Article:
Networking and building relationships
Networking is the process of communicating with and establishing relationships with others for the purpose of expanding your knowledge, learning from others’ successes, attaining new customers, telling others about yourself and your business, etc.
Networking is prevalent in business and social situations that offer many benefits for all parties involved. It is a voluntary process although some large companies offer a more formal, organized networking environment.
Mentoring relationships, up and down, have proved very helpful to both the mentor and mentee.
New employees, trainees, interns, newly placed employees in different positions, etc. can all benefit from mentoring, networking and relationship building. These are not one-time exchanges but ongoing relationships.
Many last for years even after one moves on to other jobs, relocates to other geographic locations and changes careers. There are many incentives for all parties to building long lasting relationships. The main requirement for success is trustworthiness.
People in general are social animals and desire to find people of similar interests, be it sports, families, work, social interests, other passions. They can include co-workers at all levels and peers from other businesses with positions ranging from CEO’s and executives to people at varying levels in business including marketing, human resources, financial representatives, technology, operations, sales, etc.
Business, society, individuals reap the benefits of success. The economy is more robust when entrepreneurism flourishes.
Companies who provide opportunities for leaders to be developed, grow in their roles, make connections will be able to grow more internal leadership.
Time should be allowed for making connections. It can become second nature, even for introverts, to become involved and connected. Person-to-person connections can be made through networking events, social occasions, through social media and at business meetings, just to name a few.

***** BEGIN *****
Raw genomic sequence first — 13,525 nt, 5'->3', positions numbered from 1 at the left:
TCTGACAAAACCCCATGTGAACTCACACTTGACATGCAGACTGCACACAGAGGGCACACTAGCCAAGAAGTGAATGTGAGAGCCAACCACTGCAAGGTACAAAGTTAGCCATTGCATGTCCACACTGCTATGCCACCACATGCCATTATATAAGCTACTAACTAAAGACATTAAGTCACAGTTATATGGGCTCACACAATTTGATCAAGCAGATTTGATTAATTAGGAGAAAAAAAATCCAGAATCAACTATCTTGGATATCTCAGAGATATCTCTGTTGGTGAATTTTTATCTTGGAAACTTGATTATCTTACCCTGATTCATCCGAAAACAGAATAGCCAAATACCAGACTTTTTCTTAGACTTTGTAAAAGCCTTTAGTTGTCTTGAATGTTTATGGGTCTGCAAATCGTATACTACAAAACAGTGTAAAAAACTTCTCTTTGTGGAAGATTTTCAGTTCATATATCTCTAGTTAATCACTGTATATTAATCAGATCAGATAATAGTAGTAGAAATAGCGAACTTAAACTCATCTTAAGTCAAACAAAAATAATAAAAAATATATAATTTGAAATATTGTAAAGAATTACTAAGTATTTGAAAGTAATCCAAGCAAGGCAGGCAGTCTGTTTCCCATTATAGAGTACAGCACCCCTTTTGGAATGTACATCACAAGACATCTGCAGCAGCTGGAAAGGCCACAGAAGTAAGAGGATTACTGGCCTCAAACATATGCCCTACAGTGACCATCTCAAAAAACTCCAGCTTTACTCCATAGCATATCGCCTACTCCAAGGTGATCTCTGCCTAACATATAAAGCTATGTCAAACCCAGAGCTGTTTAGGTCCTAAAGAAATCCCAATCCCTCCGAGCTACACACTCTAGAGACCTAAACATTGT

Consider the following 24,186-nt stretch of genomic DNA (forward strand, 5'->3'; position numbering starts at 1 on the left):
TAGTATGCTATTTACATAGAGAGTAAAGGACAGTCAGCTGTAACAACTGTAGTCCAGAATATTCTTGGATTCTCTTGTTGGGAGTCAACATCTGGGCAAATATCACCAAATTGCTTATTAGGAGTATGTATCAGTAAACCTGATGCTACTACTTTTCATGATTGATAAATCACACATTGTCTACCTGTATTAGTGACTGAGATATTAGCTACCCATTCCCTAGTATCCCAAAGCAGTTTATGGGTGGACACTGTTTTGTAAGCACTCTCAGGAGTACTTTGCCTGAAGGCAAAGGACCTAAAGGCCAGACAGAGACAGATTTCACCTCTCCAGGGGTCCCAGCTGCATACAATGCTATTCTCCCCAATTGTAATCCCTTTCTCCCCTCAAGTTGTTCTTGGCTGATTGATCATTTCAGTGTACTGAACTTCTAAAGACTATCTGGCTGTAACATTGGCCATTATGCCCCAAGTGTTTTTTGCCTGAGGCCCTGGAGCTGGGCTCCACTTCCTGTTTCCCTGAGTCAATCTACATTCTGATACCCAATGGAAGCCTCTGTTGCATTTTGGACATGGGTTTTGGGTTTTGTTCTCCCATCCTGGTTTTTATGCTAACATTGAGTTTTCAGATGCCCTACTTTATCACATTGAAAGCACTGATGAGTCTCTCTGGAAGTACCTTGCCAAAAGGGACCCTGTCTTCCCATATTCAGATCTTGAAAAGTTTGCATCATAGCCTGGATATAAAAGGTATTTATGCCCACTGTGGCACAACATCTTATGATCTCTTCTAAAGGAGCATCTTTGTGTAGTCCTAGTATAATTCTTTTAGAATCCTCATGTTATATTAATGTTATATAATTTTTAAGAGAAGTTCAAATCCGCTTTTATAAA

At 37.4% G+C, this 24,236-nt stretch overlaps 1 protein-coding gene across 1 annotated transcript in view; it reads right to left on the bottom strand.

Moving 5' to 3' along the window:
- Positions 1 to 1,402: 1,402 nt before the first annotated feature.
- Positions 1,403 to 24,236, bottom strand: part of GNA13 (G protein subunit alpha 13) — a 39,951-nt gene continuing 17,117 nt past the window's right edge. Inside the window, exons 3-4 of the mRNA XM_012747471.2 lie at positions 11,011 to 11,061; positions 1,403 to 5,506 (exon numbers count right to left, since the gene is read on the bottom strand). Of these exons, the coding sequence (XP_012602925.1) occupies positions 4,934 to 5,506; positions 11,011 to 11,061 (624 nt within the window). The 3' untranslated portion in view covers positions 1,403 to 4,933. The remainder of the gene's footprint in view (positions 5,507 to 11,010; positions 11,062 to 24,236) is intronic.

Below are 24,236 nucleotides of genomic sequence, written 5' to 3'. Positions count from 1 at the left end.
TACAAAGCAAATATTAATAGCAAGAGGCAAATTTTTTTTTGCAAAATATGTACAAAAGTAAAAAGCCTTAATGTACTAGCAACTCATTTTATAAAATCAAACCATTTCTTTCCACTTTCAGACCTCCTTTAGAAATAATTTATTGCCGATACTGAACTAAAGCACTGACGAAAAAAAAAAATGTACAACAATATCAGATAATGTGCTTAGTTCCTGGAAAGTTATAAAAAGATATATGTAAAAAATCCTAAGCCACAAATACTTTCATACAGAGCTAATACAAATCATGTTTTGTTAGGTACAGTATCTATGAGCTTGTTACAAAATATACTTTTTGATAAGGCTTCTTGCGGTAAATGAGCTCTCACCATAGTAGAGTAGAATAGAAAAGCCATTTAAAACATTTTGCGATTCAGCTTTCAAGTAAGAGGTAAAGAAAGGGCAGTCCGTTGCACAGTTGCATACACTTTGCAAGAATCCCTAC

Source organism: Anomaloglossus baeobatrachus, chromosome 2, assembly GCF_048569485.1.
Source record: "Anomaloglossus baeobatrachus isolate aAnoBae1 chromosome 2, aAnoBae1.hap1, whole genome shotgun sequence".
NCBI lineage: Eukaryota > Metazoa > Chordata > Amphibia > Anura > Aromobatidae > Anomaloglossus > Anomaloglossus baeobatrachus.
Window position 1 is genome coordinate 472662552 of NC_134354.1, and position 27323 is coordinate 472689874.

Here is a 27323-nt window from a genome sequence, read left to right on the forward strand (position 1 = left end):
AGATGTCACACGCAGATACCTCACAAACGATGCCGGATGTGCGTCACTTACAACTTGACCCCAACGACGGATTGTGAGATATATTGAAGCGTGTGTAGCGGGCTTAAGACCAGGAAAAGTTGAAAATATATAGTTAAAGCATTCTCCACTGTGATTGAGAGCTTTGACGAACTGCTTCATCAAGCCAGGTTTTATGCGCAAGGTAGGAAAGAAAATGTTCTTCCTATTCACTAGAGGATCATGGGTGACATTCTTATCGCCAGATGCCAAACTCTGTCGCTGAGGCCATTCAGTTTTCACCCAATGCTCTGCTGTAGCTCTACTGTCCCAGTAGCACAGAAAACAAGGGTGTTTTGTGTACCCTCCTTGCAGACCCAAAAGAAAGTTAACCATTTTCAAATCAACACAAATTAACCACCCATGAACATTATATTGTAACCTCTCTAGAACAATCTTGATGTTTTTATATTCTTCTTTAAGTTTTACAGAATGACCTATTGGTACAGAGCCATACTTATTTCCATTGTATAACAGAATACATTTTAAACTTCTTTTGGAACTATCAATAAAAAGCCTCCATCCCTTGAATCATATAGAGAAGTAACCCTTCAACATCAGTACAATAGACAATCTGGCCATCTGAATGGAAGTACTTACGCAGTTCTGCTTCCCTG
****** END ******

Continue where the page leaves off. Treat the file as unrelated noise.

It is beneficial for people who are happily employed and for those who may be looking for new opportunities both inside and outside current employment. Staying updated on your LinkedIn page and updating your profile on other sites should not be forgotten.
Some of your best contacts can be made outside work at social occasions, attending meetings in your community, taking courses for improving your skills, volunteering at non-profit organizations, church activities, etc. Utilize these opportunities to build and grow your network.
Working with team members on projects allows for a better understanding of others with whom you work and putting faces behind what could have only been email addresses. Don’t overlook any opportunity.
Communication skills are valuable and being open to meeting new people is always best practice. Treat people with respect and be genuine.
Plan ice-breakers ahead of time to bring shy people you meet out. Introduce yourself to all you meet. Ask for introductions to others. Practice active listening. It will make more friends than talking about yourself.
Attending conferences or seminars while representing your company is one of the best ways to establish relationships with peers and often it turns into lifelong relationships.
Through the years in my career I have met so many people from other areas of the country who worked in similar jobs for their company that I had so much in common with.
They were valuable resources for years on many topics I faced in my position. The advantages are that they are out of your market, not competitors, and based on their varying experiences can shed light on many topics you face.
Sharing information became easy as we got to know each other better and the trust level was established. It is a two-way street, receiving and giving of information.
This can often replace information and guidance that otherwise must be obtained through paid consultants. It doesn’t replace the need for the use of consulting firms in certain situations but is under rated by some companies who do not allow their employees to attend and participate in conferences.
This kind of involvement will not only increase knowledge but also build relationships that are very valuable and often irreplaceable.
Learning from meetings with presentations from others and experts in the same business offers critical information and knowledge updating. In addition the individual contacts made become resources that are advantageous to the individual and the company.
Networking, mentoring, building relationships are all advantageous to businesses and employees alike. Employees will be happier in their positions and more productive. Leaders should ensure that opportunities are made available for employees.
As a result the business and its employees will reap many benefits from the connections made. It is a win-win proposition worthy of investing in at all levels in your organization.
Becky Vaughn-Furlow retired from Trustmark Bank as executive vice president and human resources director. She can be contacted by emailing firstname.lastname@example.org.